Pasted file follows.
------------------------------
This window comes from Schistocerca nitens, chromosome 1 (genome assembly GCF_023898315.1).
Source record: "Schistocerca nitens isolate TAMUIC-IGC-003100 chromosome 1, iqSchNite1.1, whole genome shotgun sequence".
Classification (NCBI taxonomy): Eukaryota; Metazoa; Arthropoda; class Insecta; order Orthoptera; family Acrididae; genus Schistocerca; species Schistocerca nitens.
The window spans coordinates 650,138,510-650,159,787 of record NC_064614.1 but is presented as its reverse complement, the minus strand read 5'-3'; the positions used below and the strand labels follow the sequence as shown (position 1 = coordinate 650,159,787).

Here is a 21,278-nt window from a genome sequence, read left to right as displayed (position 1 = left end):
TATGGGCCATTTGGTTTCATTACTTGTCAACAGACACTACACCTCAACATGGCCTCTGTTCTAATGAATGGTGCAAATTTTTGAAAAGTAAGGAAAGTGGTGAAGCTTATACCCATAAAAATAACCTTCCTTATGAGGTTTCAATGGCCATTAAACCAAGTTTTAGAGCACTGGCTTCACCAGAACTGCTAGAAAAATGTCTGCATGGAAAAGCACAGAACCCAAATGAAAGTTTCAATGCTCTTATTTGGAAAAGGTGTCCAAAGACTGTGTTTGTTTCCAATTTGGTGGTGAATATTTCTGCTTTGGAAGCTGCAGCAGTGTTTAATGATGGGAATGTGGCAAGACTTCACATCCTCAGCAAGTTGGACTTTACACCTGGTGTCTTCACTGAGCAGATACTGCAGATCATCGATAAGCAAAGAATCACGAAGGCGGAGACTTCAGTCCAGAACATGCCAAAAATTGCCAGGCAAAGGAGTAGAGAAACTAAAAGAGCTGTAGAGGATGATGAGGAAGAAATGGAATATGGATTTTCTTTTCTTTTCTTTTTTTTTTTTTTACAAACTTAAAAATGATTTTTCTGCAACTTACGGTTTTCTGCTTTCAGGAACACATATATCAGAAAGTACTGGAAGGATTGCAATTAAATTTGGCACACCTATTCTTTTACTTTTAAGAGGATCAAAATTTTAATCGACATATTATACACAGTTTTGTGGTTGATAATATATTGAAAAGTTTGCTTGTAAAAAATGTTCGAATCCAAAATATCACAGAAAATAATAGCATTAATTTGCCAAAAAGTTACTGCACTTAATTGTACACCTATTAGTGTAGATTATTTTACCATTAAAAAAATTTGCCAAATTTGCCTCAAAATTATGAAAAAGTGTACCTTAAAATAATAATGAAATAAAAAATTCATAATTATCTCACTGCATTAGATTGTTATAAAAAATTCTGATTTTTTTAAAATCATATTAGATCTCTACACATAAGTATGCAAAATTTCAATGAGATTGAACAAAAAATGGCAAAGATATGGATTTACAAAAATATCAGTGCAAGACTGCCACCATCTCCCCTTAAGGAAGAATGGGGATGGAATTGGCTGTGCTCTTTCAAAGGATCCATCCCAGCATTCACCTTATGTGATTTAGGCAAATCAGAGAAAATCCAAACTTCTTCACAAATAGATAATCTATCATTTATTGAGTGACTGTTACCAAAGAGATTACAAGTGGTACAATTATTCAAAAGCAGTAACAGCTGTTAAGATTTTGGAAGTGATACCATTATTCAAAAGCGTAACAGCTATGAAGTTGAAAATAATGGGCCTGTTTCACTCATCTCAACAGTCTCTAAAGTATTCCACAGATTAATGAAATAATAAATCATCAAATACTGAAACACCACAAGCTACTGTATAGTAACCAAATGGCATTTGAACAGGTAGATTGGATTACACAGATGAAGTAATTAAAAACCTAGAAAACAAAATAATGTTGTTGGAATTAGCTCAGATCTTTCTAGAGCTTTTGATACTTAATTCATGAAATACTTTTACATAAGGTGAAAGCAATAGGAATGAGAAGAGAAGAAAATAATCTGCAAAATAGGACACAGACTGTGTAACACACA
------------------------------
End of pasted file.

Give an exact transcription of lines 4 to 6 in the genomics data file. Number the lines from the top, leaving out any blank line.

The window spans coordinates 650,138,510-650,159,787 of record NC_064614.1 but is presented as its reverse complement, the minus strand read 5'-3'; the positions used below and the strand labels follow the sequence as shown (position 1 = coordinate 650,159,787).

Here is a 21,278-nt window from a genome sequence, read left to right as displayed (position 1 = left end):
TATGGGCCATTTGGTTTCATTACTTGTCAACAGACACTACACCTCAACATGGCCTCTGTTCTAATGAATGGTGCAAATTTTTGAAAAGTAAGGAAAGTGGTGAAGCTTATACCCATAAAAATAACCTTCCTTATGAGGTTTCAATGGCCATTAAACCAAGTTTTAGAGCACTGGCTTCACCAGAACTGCTAGAAAAATGTCTGCATGGAAAAGCACAGAACCCAAATGAAAGTTTCAATGCTCTTATTTGGAAAAGGTGTCCAAAGACTGTGTTTGTTTCCAATTTGGTGGTGAATATTTCTGCTTTGGAAGCTGCAGCAGTGTTTAATGATGGGAATGTGGCAAGACTTCACATCCTCAGCAAGTTGGACTTTACACCTGGTGTCTTCACTGAGCAGATACTGCAGATCATCGATAAGCAAAGAATCACGAAGGCGGAGACTTCAGTCCAGAACATGCCAAAAATTGCCAGGCAAAGGAGTAGAGAAACTAAAAGAGCTGTAGAGGATGATGAGGAAGAAATGGAATATGGATTTTCTTTTCTTTTCTTTTTTTTTTTTTTACAAACTTAAAAATGATTTTTCTGCAACTTACGGTTTTCTGCTTTCAGGAACACATATATCAGAAAGTACTGGAAGGATTGCAATTAAATTTGGCACACCTATTCTTTTACTTTTAAGAGGATCAAAATTTTAATCGACATATTATACACAGTTTTGTGGTTGATAATATATTGAAAAGTTTGCTTGTAAAAAATGTTCGAATCCAAAATATCACAGAAAATAATAGCATTAATTTGCCAAAAAGTTACTGCACTTAATTGTACACCTATTAGTGTAGATTATTTTACCATTAAAAAAATTTGCCAAATTTGCCTCAAAATTATGAAAAAGTGTACCTTAAAATAATAATGAAATAAAAAATTCATAATTATCTCACTGCATTAGATTGTTATAAAAAATTCTGATTTTTTTAAAATCATATTAGATCTCTACACATAAGTATGCAAAATTTCAATGAGATTGAACAAAAAATGGCAAAGATATGGATTTACAAAAATATCAGTGCAAGACTGCCACCATCTCCCCTTAAGGAAGAATGGGGATGGAATTGGCTGTGCTCTTTCAAAGGATCCATCCCAGCATTCACCTTATGTGATTTAGGCAAATCAGAGAAAATCCAAACTTCTTCACAAATAGATAATCTATCATTTATTGAGTGACTGTTACCAAAGAGATTACAAGTGGTACAATTATTCAAAAGCAGTAACAGCTGTTAAGATTTTGGAAGTGATACCATTATTCAAAAGCGTAACAGCTATGAAGTTGAAAATAATGGGCCTGTTTCACTCATCTCAACAGTCTCTAAAGTATTCCACAGATTAATGAAATAATAAATCATCAAATACTGAAACACCACAAGCTACTGTATAGTAACCAAATGGCATTTGAACAGGTAGATTGGATTACACAGATGAAGTAATTAAAAACCTAGAAAACAAAATAATGTTGTTGGAATTAGCTCAGATCTTTCTAGAGCTTTTGATACTTAATTCATGAAATACTTTTACATAAGGTGAAAGCAATAGGAATGAGAAGAGAAGAAAATAATCTGCAAAATAGGACACAGACTGTGTAACACACA